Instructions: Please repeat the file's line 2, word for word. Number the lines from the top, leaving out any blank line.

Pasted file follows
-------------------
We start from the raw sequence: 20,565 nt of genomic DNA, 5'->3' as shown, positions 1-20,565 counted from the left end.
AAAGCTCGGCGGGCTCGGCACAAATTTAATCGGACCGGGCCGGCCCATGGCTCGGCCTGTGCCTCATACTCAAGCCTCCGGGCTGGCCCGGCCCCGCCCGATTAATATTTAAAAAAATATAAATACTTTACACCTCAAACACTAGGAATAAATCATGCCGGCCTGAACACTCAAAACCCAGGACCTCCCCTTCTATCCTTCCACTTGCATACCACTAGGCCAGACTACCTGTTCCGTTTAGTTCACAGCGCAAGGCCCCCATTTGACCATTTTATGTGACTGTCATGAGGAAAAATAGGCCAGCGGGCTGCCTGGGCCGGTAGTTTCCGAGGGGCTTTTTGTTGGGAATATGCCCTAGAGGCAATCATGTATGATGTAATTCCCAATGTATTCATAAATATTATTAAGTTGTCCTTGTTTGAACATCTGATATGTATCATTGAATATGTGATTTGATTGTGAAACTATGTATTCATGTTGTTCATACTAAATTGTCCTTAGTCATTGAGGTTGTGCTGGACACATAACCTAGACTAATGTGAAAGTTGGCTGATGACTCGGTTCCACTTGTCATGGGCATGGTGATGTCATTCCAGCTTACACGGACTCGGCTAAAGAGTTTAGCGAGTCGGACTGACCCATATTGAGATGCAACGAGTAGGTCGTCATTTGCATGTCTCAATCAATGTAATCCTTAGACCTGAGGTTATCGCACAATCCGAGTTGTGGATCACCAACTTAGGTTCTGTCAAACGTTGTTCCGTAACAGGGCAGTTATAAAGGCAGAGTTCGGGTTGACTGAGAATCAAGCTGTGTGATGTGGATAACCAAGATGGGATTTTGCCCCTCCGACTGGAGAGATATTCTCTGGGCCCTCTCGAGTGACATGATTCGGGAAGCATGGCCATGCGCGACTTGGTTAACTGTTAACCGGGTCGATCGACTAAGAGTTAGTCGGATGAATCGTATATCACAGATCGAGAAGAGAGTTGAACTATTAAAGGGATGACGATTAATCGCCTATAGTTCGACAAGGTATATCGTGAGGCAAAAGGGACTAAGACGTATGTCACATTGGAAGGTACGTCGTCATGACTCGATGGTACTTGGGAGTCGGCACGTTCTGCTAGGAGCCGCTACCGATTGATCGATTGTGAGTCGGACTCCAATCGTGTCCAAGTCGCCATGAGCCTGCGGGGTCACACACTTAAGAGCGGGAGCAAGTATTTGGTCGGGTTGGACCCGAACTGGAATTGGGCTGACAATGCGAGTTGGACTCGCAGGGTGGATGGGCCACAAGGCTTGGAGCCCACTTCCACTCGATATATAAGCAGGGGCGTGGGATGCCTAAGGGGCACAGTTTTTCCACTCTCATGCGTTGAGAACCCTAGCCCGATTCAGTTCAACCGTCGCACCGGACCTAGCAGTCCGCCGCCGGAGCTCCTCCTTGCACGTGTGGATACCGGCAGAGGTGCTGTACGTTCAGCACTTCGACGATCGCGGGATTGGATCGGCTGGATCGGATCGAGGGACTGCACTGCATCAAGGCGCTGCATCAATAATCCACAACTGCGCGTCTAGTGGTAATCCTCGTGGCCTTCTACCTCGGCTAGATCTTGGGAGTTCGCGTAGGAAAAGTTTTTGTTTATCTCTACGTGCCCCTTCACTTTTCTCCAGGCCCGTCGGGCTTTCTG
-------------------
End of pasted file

AAAGCTCGGCGGGCTCGGCACAAATTTAATCGGACCGGGCCGGCCCATGGCTCGGCCTGTGCCTCATACTCAAGCCTCCGGGCTGGCCCGGCCCCGCCCGATTAATATTTAAAAAAATATAAATACTTTACACCTCAAACACTAGGAATAAATCATGCCGGCCTGAACACTCAAAACCCAGGACCTCCCCTTCTATCCTTCCACTTGCATACCACTAGGCCAGACTACCTGTTCCGTTTAGTTCACAGCGCAAGGCCCCCATTTGACCATTTTATGTGACTGTCATGAGGAAAAATAGGCCAGCGGGCTGCCTGGGCCGGTAGTTTCCGAGGGGCTTTTTGTTGGGAATATGCCCTAGAGGCAATCATGTATGATGTAATTCCCAATGTATTCATAAATATTATTAAGTTGTCCTTGTTTGAACATCTGATATGTATCATTGAATATGTGATTTGATTGTGAAACTATGTATTCATGTTGTTCATACTAAATTGTCCTTAGTCATTGAGGTTGTGCTGGACACATAACCTAGACTAATGTGAAAGTTGGCTGATGACTCGGTTCCACTTGTCATGGGCATGGTGATGTCATTCCAGCTTACACGGACTCGGCTAAAGAGTTTAGCGAGTCGGACTGACCCATATTGAGATGCAACGAGTAGGTCGTCATTTGCATGTCTCAATCAATGTAATCCTTAGACCTGAGGTTATCGCACAATCCGAGTTGTGGATCACCAACTTAGGTTCTGTCAAACGTTGTTCCGTAACAGGGCAGTTATAAAGGCAGAGTTCGGGTTGACTGAGAATCAAGCTGTGTGATGTGGATAACCAAGATGGGATTTTGCCCCTCCGACTGGAGAGATATTCTCTGGGCCCTCTCGAGTGACATGATTCGGGAAGCATGGCCATGCGCGACTTGGTTAACTGTTAACCGGGTCGATCGACTAAGAGTTAGTCGGATGAATCGTATATCACAGATCGAGAAGAGAGTTGAACTATTAAAGGGATGACGATTAATCGCCTATAGTTCGACAAGGTATATCGTGAGGCAAAAGGGACTAAGACGTATGTCACATTGGAAGGTACGTCGTCATGACTCGATGGTACTTGGGAGTCGGCACGTTCTGCTAGGAGCCGCTACCGATTGATCGATTGTGAGTCGGACTCCAATCGTGTCCAAGTCGCCATGAGCCTGCGGGGTCACACACTTAAGAGCGGGAGCAAGTATTTGGTCGGGTTGGACCCGAACTGGAATTGGGCTGACAATGCGAGTTGGACTCGCAGGGTGGATGGGCCACAAGGCTTGGAGCCCACTTCCACTCGATATATAAGCAGGGGCGTGGGATGCCTAAGGGGCACAGTTTTTCCACTCTCATGCGTTGAGAACCCTAGCCCGATTCAGTTCAACCGTCGCACCGGACCTAGCAGTCCGCCGCCGGAGCTCCTCCTTGCACGTGTGGATACCGGCAGAGGTGCTGTACGTTCAGCACTTCGACGATCGCGGGATTGGATCGGCTGGATCGGATCGAGGGACTGCACTGCATCAAGGCGCTGCATCAATAATCCACAACTGCGCGTCTAGTGGTAATCCTCGTGGCCTTCTACCTCGGCTAGATCTTGGGAGTTCGCGTAGGAAAAGTTTTTGTTTATCTCTACGTGCCCCTTCACTTTTCTCCAGGCCCGTCGGGCTTTCTG